** ADVANCE FOR MONDAY JAN. 16 ** Alabama State Rep. Alvin Holmes is shown during a news conference in this Tuesday Nov. 29, 2005 file photo in Montgomery, Ala. Holmes, a veteran black political activist in Montgomery, said it’s unfortunate that the 1950 police shooting of Pfc. Thomas Edwards Brooks didn’t get more attention and he’s pushing for a statue or marker to be erected as part of the 50th anniversary celebration, which will culminate Dec. 21, the official end of the boycott in 1956.
The debate in the Alabama statehouse over a controversial new abortion restriction veered into racial territory on Tuesday when a Democratic opponent claimed that his Republican colleagues would support abortion “if their daughter got pregnant by a black man.”
The Birmingham News reported that Rep. Mary Sue McClurkin (R-Indian Springs) kicked off the tussle by comparing the bill in question to the landmark 1954 Supreme Court ruling Brown vs. Board of Education, which declared segregation in schools was unconstitutional.
McClurkin’s comments were met with a fierce response from Rep. Alvin Holmes (D-Montgomery).
“Ninety-nine percent of all of the white people in here are going to raise their hand that they are against abortion,” said Holmes, who is black. “On the other hand, 99 percent of the whites who are sitting in here now, if their daughter got pregnant by a black man, they are going to make their daughter have an abortion.
“You know, the truth sometimes hurts,” Holmes continued. “All this stuff about abortion and this and that — that’s just a con game. That’s for whites, it ain’t for blacks.”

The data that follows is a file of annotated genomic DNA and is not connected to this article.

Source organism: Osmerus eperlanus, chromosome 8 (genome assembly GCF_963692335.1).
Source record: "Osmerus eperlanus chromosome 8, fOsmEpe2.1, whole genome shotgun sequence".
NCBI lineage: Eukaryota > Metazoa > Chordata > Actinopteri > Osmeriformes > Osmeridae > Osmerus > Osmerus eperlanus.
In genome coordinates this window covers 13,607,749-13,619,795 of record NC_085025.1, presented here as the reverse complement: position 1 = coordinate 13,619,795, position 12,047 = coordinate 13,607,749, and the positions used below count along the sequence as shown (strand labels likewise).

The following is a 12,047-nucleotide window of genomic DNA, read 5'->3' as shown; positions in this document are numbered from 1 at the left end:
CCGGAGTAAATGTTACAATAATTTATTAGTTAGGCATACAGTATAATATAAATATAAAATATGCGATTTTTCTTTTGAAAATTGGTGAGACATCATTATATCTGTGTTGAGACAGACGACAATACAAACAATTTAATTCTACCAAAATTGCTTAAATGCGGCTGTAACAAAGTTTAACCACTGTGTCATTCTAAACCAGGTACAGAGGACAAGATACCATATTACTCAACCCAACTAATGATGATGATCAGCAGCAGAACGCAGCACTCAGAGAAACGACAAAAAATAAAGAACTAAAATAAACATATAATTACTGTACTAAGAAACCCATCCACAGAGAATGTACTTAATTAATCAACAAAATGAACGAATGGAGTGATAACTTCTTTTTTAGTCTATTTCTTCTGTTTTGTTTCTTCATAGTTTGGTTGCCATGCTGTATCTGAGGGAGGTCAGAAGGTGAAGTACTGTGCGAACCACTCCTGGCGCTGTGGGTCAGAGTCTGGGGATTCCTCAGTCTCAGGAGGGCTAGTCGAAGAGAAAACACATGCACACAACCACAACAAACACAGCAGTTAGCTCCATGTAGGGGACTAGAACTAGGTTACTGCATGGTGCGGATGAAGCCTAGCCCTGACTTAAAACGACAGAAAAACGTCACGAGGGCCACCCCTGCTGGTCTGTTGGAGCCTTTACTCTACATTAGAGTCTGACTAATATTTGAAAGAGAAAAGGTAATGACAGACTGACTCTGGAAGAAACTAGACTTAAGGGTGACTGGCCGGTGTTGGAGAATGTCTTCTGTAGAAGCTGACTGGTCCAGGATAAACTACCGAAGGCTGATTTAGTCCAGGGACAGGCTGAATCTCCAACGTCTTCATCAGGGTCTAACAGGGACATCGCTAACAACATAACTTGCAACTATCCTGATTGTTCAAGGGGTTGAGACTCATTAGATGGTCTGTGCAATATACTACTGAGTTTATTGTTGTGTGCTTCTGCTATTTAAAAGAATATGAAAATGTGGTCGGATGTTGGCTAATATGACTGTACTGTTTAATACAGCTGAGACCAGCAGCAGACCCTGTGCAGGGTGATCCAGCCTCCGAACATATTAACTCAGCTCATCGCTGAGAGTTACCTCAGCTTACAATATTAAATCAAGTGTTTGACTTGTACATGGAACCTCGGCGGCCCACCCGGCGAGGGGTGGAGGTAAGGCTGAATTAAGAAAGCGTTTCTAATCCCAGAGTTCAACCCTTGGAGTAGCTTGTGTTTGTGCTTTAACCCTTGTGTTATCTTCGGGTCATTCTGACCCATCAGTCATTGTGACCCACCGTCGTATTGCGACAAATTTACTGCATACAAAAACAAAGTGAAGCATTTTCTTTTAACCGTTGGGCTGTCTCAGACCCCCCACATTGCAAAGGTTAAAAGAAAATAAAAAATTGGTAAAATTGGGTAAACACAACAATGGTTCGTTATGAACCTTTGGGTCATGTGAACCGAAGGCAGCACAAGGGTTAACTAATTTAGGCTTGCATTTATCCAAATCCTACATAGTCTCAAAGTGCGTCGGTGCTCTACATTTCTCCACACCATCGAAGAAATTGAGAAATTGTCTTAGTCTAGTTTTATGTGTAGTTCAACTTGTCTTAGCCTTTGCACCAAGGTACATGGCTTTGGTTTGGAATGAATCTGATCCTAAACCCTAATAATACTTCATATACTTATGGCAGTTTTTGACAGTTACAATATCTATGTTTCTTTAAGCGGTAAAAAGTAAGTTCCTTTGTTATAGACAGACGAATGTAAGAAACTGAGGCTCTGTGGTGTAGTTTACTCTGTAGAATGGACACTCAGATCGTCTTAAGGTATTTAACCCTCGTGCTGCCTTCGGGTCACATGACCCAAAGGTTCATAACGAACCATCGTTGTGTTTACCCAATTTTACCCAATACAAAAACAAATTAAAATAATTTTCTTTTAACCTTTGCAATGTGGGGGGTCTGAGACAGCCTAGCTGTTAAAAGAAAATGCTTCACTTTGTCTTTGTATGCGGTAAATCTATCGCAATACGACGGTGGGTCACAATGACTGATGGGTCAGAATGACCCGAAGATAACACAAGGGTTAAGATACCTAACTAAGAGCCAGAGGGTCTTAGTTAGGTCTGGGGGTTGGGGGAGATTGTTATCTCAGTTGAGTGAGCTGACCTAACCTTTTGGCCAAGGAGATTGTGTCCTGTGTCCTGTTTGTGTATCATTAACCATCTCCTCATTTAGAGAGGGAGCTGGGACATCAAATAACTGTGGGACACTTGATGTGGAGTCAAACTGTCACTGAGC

The bill in question, known as House Bill 490 and authored by McClurkin, would ban abortions upon the detection of a fetal heartbeat. Observers have pointed out that a fetal heartbeat can be detected as early as six weeks into a pregnancy, leaving many women without enough time to even realize that they are pregnant. Democratic amendments that would have allowed for exceptions to the rule in cases of rape or incest were defeated.
The bill subsequently passed, along with three other anti-abortion measures: HB 489, which extends the waiting period from 24 to 48 hours for those looking to obtain an abortion; HB 493, which bans abortion for those carrying a fetus with a lethal fetal anomaly until their doctor has informed them of available abortion alternatives; and HB 494, which requires the parents of an underage daughter seeking an abortion to prove that they are indeed the girl’s legal guardians.
“In Alabama, we will fight tooth and nail to preserve and protect the life of the unborn until the liberal, activist Supreme Court decision making abortion legal in the United States is overturned,” said Alabama House Speaker Mike Hubbard (R-Auburn).
Alabama Democrats are confident that the bills, which must still clear passage through the state senate, will eventually be overturned in the courts.
“We already know this is unconstitutional before you even vote on it,” said Rep. Napoleon Bracy (D-Prichard). “But you decide you want to vote on this so you can go back home and say, ‘Look what I did.'”